The idea is to break down your after tax income in to percentages and allocate those towards your spending and saving patterns. First step – work out your after tax monthly income. Let’s say its $50,000 per annum, or say $4,200 per month.

We need to break that down in to sections of your finances. We start with your Long Term Savings – this is your investment fund, never to be touched – ever – except to invest. Allocate 10% to that – so you are paying yourself first. Then you need to allow for your necessary expenses – these include rent/mortgage, food, fuel, insurances, rates & taxes – allow 50-60%. If you look at your current net income, and your necessary expenses are more than 60% of your after tax income – you have two choices – increase your income or cut your expenses, otherwise you have no chance to save to invest and your only choice will be to work to 70 years or more and exist on a pension pittance. So in this example, if you are paying more than $500 per week in rent or your mortgage, you need a cheaper house in which to live. Or a better paying job, or a second job.

Then you have Short term savings – you need to put money aside to replace a car or take a holiday. If you don’t do it regularly, your only choice to enjoy a new car or go overseas will be to borrow to do so at interest rates of 12 to 21%. That does not make much financial sense. Allow 5-10% here.

Most of us have credit card or cards – let’s dump these as they have interest rates over around 20%. Use them each month for convenience but pay them off each month. If you have existing debt, let’s kill it. Take 5-10% of your income and attack one card, paying everything you can from your 5-10% debt killer account, off that one card until you have paid it off. Then cut it up. Proceed to the next card paying off everything from that one debt killer account on the second card, until it too is paid out. Repeat until you are credit card debt free. Then you can apply that 5-10% to making larger long term savings in your investment account.

Everyone should put aside 5-10% of their income to invest in to education – it could be your children’s or it could be your own. Every year I do a new course and read new books, seeking to increase my knowledge, learn new skills and gain more confidence.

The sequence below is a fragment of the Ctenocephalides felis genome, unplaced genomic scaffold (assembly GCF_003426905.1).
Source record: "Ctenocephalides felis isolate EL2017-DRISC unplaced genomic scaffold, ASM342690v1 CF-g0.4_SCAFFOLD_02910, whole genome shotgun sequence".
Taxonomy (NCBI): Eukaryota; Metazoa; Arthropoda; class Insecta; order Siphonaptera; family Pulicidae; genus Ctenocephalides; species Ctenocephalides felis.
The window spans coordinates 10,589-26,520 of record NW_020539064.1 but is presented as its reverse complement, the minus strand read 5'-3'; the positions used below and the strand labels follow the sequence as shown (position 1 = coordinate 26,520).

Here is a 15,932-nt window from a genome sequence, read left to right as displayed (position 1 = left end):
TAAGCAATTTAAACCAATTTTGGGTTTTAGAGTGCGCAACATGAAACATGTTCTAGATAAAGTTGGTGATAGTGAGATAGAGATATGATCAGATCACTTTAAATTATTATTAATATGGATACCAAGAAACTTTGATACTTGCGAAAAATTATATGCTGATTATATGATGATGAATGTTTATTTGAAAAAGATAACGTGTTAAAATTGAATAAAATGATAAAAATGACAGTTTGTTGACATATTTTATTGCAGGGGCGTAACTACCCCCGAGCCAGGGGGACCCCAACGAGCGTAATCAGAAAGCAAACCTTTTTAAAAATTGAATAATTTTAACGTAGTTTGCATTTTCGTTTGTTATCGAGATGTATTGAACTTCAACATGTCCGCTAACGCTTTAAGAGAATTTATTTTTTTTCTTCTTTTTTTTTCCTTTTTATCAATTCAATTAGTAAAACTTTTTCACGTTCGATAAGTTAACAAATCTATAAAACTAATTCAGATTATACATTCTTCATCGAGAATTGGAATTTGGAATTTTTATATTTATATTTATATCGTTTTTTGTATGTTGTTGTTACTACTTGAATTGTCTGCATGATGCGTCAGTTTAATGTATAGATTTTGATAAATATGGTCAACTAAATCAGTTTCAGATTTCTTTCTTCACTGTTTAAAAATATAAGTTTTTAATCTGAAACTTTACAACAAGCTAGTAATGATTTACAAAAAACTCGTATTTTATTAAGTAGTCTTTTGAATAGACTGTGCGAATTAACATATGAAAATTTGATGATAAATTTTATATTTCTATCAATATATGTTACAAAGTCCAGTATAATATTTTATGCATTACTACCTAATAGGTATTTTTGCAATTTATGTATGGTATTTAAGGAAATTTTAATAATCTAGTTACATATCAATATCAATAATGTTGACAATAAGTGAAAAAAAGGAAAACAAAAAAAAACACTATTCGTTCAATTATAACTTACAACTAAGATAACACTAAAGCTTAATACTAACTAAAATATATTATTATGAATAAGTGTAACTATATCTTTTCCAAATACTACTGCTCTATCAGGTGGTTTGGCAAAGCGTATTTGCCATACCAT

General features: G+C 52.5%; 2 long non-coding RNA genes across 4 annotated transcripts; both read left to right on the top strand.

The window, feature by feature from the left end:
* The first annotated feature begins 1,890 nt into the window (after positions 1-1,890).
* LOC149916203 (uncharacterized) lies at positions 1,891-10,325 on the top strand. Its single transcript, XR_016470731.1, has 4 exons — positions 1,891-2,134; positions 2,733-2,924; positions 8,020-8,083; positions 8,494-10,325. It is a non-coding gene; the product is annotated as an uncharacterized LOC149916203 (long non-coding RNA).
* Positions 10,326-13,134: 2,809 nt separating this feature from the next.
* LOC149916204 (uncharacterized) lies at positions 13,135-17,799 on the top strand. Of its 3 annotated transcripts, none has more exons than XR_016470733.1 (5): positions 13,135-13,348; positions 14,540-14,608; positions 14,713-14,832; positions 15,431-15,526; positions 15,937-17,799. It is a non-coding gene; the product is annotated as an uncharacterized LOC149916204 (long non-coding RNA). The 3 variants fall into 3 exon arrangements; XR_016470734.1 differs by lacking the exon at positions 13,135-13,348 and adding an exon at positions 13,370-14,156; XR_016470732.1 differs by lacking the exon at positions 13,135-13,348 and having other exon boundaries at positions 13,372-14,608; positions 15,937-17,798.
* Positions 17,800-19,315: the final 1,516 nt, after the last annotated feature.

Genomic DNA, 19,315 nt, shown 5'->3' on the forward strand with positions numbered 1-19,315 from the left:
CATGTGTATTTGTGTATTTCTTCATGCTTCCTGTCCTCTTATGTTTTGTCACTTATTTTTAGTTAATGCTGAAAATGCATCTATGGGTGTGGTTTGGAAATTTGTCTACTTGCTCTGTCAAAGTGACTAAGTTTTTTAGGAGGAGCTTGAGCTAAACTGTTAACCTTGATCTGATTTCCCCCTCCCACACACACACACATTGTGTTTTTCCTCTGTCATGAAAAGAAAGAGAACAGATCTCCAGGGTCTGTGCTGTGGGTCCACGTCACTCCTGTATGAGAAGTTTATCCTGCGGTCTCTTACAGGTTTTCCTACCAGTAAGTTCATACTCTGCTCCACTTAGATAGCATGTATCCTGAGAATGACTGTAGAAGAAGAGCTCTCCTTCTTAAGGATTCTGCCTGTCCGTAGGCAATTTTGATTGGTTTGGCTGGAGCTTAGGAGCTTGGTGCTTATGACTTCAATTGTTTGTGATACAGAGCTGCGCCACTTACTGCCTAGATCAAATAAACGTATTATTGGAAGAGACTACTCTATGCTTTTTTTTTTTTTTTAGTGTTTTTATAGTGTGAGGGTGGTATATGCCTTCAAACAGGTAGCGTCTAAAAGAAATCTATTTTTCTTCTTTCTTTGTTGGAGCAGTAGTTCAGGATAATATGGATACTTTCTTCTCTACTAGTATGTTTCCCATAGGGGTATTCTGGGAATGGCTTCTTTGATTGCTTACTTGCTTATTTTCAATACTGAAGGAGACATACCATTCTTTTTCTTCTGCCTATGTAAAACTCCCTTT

Lastly, it is beholden on each of us who are financially blessed compared to many others in the world to put aside 5-10% of our incomes to give to those who need it more than we do. Choose a charity or cause that fits with your beliefs. Giving also tells your mind that you have enough money to give some of it away to others less fortunate than you and that more is on the way. If you can’t afford 5-10%, start with 1 or 2% and build it up as you can. You will make a big difference in the world and to your own feelings about money.

Lastly, the fun bit. Ever walked past the shoe shop or that new restaurant you wanted to try, gazed longingly through the window and then clunked back to reality, remembering there was nothing in your bank account and your credit cards were maxed? What if you had money in a separate Fun Fund – that you just had to spend each month – on whatever you wanted? Like that idea? I bet you do. All you need to do is allocate 5-10% of your net income to your Fun Fund, in exactly the same way as you do your long term saving account. This is your fun reward for all of your fiscal discipline and a great reminder for your mind that you can be firm with your finances and have fun at the same time.

So to summarise:

  • 10% – Long Term Savings for Investment
  • 50-60% – Necessary Living
  • 5-10% – Short Term Savings
  • 5-10% – Debt Killer
  • 5-10% – Giving
  • 5-10% – Fun Fund

Work out the ratio that totals up to 100%, that best suits you and adjust it each twelve months as your financial situation improves.

The best way to run this management system is to have a separate online bank account for each of your money accounts. You do need to find a bank though that will offer you this without all those annoying and expensive account fees, which can be $10-$20 per month – per account! If you leave all your money in one account, without separating it, I guarantee you will not be successful managing your Money system – it is just too easy to take money out of savings or out of debt killer to pay for that ticket to the concert you just had to have when your Fun Fund ran low.